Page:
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A&E, cancer units and intensive care to be hit for first time in fresh nurses strike on May bank holiday
15 April 2023, 00:01 | Updated: 15 April 2023, 00:40
A&E, cancer units and intensive care will be affected for the first time in a 48-hour strike announced by the Royal College of Nursing (RCN).
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NHS nurses from the RCN union announced the fresh wave of strikes after rejecting the Government's pay offer of 5 per cent.
Its members will walk out from 8pm on 30 April to 8pm on 2 May, affecting the bank holiday weekend.
The move followed a 54 per cent vote to reject an offer of a 5 per cent pay rise this year and a cash payment for last year, coming just as nurses in Unison union backed the terms, with a 74 per cent vote in favour.
It will involve nursing staff working in emergency departments, intensive care units, cancer care and other services that were previously exempt, the RCN said.
The strike is to be the RCN's most severe to date and will come just two weeks after the end of a 96-hour long strike by junior doctors.
It is believed some junior doctors have urged the British Medical Association to carry out strikes on the same weekend, but the RCN has so far resisted co-ordinated industrial action.
The announcement of more strikes by nurses has been met with criticism, particularly from Tory MPs.
Speaking about the RCN's decision to reject a pay deal, Chancellor Jeremy Hunt said: "It is very challenging in the NHS anyway."
He continued: "But if you add the pressure of strikes onto what is already a very precious service, it makes it very difficult to bring down waiting times.
"We're dealing with a record high in waiting times after the pandemic and that's why I urge people still voting for this pay deal to recognise the fact the fact that union leaders said it's reasonable.
"Patients want the NHS to be back to normal, and it will be better for staff as well."
RCN general secretary Pat Cullen wrote to Health Secretary Steve Barclay to inform him of the fresh strike action before the end of the month, and seek urgent re-opening of talks with the Government.
The letter to Mr Barclay said: "What has been offered to date is simply not enough. The Government needs to increase what has already been offered and we will be highly critical of any move to reduce it.
"Since our talks in February, we have seen the pressures on the NHS continue to increase.
"The crisis in our health and care services cannot be addressed without significant action that addresses urgent recruitment and retention issues and nursing pay to bring this dispute to a close urgently.
"Until there is a significantly improved offer, we are forced back to the picket line.
"Meetings alone are not sufficient to prevent strike action and I will require an improved offer as soon as possible. In February, you opened negotiations directly with me and I urge you to do the same now.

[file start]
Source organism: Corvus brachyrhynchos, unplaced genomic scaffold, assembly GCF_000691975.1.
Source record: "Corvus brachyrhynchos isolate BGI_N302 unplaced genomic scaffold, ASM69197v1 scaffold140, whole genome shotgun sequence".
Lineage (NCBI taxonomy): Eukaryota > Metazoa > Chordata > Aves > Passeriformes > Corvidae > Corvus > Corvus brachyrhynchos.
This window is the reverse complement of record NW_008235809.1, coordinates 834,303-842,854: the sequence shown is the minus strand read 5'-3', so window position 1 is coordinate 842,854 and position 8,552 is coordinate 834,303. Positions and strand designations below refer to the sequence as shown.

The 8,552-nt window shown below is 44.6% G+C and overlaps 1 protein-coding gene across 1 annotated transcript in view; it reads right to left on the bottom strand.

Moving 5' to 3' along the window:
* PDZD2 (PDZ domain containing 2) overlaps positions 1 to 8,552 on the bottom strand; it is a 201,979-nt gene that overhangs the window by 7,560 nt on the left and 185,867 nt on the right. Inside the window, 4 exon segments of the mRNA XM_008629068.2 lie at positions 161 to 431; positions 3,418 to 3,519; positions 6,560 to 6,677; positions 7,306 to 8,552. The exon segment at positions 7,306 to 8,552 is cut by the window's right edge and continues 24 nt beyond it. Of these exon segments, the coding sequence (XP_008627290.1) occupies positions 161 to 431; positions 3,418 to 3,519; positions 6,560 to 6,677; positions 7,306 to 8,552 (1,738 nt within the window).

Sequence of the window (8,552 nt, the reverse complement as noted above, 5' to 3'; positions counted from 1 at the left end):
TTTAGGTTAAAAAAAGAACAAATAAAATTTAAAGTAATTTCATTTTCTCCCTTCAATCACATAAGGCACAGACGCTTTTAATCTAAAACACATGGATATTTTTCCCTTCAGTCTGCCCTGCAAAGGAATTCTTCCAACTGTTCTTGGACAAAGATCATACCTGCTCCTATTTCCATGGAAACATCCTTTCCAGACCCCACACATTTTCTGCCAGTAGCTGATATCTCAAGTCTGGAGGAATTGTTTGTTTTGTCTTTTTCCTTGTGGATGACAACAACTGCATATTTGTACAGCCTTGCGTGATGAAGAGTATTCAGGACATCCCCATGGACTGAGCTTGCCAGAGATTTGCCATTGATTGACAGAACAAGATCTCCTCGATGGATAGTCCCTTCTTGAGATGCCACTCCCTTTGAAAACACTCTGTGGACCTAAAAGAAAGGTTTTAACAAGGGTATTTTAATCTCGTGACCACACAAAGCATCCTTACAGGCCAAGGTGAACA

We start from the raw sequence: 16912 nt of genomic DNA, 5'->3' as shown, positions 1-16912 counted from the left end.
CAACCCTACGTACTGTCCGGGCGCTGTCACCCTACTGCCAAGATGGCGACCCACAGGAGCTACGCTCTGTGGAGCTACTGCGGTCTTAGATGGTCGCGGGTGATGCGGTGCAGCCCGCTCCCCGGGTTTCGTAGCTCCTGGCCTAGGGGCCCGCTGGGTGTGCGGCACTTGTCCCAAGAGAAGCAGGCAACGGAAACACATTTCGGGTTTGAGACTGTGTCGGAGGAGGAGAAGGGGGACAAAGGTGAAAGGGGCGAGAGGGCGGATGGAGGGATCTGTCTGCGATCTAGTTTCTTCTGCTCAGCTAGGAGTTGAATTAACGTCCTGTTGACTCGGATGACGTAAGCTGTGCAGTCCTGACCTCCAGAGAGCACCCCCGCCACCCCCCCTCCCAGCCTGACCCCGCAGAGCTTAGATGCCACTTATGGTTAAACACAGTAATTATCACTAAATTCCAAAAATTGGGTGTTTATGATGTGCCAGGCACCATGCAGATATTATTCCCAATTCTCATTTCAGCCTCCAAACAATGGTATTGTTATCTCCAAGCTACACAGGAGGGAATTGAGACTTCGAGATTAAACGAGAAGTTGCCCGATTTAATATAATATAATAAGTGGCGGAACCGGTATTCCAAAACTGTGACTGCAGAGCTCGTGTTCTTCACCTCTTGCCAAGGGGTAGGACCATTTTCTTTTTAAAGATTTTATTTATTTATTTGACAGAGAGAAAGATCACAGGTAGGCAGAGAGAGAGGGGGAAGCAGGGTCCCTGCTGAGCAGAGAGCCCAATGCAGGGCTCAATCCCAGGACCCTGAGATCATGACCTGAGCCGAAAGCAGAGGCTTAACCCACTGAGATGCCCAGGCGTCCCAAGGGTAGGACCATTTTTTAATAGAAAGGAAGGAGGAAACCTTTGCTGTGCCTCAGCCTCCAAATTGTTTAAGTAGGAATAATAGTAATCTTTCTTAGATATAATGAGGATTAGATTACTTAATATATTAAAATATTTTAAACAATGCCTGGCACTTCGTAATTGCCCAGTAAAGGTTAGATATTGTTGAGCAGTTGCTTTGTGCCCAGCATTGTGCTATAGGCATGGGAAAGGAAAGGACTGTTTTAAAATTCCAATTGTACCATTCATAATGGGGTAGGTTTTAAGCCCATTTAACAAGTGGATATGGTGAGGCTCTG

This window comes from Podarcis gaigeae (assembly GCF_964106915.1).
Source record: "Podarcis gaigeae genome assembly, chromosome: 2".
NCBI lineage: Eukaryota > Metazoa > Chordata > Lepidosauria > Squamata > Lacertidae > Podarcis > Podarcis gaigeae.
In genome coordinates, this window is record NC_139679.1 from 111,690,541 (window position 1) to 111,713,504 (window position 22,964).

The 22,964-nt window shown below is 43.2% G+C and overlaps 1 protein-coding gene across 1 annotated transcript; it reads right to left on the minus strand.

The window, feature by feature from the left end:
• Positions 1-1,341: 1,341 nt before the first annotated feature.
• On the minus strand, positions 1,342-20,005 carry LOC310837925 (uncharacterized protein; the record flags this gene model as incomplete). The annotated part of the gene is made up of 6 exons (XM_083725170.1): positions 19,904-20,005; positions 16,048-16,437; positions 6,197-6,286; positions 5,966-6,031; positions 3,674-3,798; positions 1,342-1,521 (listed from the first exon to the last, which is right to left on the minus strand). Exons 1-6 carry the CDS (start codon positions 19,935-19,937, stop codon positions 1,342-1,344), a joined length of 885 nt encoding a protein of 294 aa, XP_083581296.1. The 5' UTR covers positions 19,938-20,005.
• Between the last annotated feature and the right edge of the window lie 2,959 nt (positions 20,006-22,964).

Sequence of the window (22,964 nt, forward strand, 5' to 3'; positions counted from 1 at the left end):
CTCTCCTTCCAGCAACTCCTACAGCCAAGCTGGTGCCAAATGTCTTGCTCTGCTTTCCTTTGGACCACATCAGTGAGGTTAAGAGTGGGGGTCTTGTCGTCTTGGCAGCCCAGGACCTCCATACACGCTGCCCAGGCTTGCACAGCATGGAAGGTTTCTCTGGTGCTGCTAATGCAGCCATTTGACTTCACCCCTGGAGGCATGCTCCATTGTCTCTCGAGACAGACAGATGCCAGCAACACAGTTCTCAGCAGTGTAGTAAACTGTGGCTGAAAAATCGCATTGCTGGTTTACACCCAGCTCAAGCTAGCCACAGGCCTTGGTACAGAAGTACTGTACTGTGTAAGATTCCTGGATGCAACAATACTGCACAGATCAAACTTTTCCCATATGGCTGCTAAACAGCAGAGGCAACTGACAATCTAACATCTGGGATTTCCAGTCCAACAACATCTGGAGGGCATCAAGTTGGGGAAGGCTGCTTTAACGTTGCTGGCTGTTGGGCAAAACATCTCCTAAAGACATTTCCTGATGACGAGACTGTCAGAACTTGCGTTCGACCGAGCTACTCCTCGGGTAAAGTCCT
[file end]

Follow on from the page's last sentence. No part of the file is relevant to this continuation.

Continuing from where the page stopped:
"After a historic vote to strike, our members expect a historic pay award."
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But the government said it was "hugely disappointed" that the RCN membership has rejected the pay deal.
"Following constructive discussions, all parties agreed this was a fair and generous offer which is demonstrated by Unison, representing the largest share of the NHS workforce, choosing to accept it," a spokesperson said.
"The fact that the Royal College of Nursing has announced an escalation in strike action with no derogations, based on a vote from the minority of the nursing workforce, will be hugely concerning for patients.
"Hundreds of thousands of Agenda for Change staff continue to vote in ballots for other unions over the next two weeks and we hope this generous offer secures their support."
It comes after NHS workers from the Unison union accepted a pay offer from the Government in a partial breakthrough for ministers.
Unison said 74% of the 288,000 NHS workers across England it consulted voted for the new pay deal, which covers two years.
There will be an additional one-off amount for 2022/23 and a 5% wage rise, or 10.4% for the lowest paid for the 2023/24 period.
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UNISON head of health Sara Gorton said: "Clearly health workers would have wanted more, but this was the best that could be achieved through negotiation.
"Over the past few weeks, health workers have weighed up what's on offer. They've opted for the certainty of getting the extra cash in their pockets soon.
"It's a pity it took several months of strike action before the government would commit to talks. Unions told ministers last summer the £1,400 pay rise wasn’t enough to stop staff leaving the NHS, nor to prevent strikes. But they didn’t want to listen.
"Instead, health workers were forced to strike, losing money they could ill afford. The NHS and its patients suffered months of unnecessary disruption.
"Other unions are still consulting so the full picture won't emerge until the end of the month. UNISON will be urging the government to ensure NHS workers get the wage rises they’ve voted for at the earliest opportunity.
"This vote might end UNISON’s dispute, but it doesn’t solve the wider staffing emergency affecting every part of the NHS. Now, the government must work with unions to bring about a sustained programme of investment in the workforce."